Atomic Design in Action: Real-world Implementation and Takeaways
Diving into the intricate world of design systems, our team took a leap by implementing Atomic Design in a live production environment.
Mar 3, 2021
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Before we plunge into the depths of our Atomic Design adventure, a quick primer: if the term "Atomic Design" leaves you a tad befuddled, I recommend hitting pause and checking out Brad Frost's Atomic Design explanation. Not only will it clear things up, but it's also a pretty enlightening read.
Our Why for Going Atomic
To set the stage, here's a rundown of the challenges staring us in the face:
Needing to share components across multiple apps.
Ensuring every component ticked off specific design boxes.
Aiming for lightning-fast component creation.
Wanting an isolated sanctuary (or repository) for our component library.
Prepping ourselves for the birth of 100+ components.
Desiring an isolated playground for component creation (hello, storybook!).
Keeping our project structure user-friendly and intuitive.
Now, here's the kicker: our implementation predominantly revolved around React, styled-components, and TypeScript. However, and this is crucial, Atomic Design isn’t exclusive to these technologies. In fact, you can roll out Atomic in virtually any tech environment.
The conventional project structure targets apps as a whole, not merely component libraries. Our business lens prompted us to classify components into the basics (think buttons, inputs) and those with a touch more complexity, based on features. With a burgeoning list of 100+ components, deciding on names and ensuring smooth navigation was no walk in the park.
Enter Atomic Design
With its unique approach of breaking down designs into the tiniest bits, it seemed tailor-made for our scenario. But was it really?
Pros and Cons of Going Atomic
Let’s dissect our Atomic journey:
Navigation: With atomic, you grasp the component complexity by its level. A form with simple inputs? That's a molecule!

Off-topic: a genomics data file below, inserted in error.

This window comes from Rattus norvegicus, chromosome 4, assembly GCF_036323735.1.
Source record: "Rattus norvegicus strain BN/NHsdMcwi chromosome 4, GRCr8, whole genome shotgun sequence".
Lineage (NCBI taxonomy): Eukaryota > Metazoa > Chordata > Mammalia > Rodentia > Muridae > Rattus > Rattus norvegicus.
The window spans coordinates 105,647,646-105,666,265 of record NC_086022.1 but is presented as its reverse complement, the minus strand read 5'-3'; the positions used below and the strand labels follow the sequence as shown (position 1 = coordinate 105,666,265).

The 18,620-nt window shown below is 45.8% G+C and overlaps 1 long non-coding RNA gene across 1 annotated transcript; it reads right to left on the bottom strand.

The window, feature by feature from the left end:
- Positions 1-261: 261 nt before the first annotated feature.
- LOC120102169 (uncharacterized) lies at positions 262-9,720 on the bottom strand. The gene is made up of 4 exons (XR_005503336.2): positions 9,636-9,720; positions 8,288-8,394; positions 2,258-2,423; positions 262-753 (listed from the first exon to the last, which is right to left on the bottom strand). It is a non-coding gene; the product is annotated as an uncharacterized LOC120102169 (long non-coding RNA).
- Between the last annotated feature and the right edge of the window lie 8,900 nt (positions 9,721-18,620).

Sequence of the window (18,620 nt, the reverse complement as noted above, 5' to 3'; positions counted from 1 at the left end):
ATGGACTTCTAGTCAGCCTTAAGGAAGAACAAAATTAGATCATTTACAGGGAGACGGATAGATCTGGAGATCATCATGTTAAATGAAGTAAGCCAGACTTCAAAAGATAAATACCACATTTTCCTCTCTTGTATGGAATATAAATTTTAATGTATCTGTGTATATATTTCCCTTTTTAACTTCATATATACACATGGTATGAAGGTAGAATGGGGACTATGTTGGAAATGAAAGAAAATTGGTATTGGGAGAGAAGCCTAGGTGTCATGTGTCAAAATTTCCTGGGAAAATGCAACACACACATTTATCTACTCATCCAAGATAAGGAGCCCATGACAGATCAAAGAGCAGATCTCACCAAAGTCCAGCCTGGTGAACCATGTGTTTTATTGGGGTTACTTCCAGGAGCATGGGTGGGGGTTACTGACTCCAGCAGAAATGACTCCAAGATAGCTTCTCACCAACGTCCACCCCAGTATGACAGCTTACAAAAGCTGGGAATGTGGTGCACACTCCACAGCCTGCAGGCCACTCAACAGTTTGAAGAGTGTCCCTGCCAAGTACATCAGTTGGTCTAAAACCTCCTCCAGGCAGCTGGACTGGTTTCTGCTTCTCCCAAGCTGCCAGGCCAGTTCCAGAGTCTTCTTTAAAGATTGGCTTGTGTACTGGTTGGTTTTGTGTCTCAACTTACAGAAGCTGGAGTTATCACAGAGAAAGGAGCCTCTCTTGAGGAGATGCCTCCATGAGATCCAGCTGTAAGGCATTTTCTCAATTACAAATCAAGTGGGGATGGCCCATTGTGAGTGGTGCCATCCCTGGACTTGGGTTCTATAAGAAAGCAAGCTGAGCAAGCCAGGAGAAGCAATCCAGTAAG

Business Through Design: You can gauge the size and function of a component without peeking at its code. Handy, right?
Component Breakdown: Atomic urges you to split or group components, promoting reusability and component integrity.
High Reusability: Since you're dissecting components, you find more use-cases for them. Plus, you're less likely to reinvent the wheel.
Testing: Smaller components make testing a breeze. Keep them isolated and consider visual testing with snapshots.
Limited Scaling: While we can expand, we can't shrink beyond atoms.
Overwhelming for Newbies: It takes a minute for newcomers to grasp Atomic. Patience is the key.
Added Work: Sometimes, splitting feels like unnecessary work. But in the long run, it aids navigation and speeds up development.
Challenges and Solutions
Keeping Atoms Small: We stumbled upon atoms with overflowing props, mostly styling-related. Our fix? We introduced style variants to manage this.
Organisms and Pages Complexity: Shifting style props to variants and using pre-configured variants helped. Additionally, using React’s local state management or externalizing code aided in maintaining clarity.
Layout Implementation: We faced challenges in developing layouts without real components inside. To navigate this, we developed a helper to showcase the layout in isolation.
What We'd Do Differently
In hindsight, we could've molded Atomic to fit our unique needs better. Also, introducing variants earlier would've smoothed out a lot of bumps. Making changes in shared components can be tricky, so a proactive approach is beneficial.
Atomic Design is fantastic, but it's not a one-size-fits-all. It shines in specific scenarios, like a component library or projects that need sharable components. Initially, it can feel like you're navigating a maze, but once you're in, the development speed is akin to a sports car on an open highway.
For me, Atomic’s true value emerged in the latter stages of development. Creating context-free components paves the way for reusability, saving heaps of time in the long run.
If you're on the fence about Atomic, consider using it as a baseline. Adapt it, mold it, and create a design system that caters to your unique needs. Happy designing!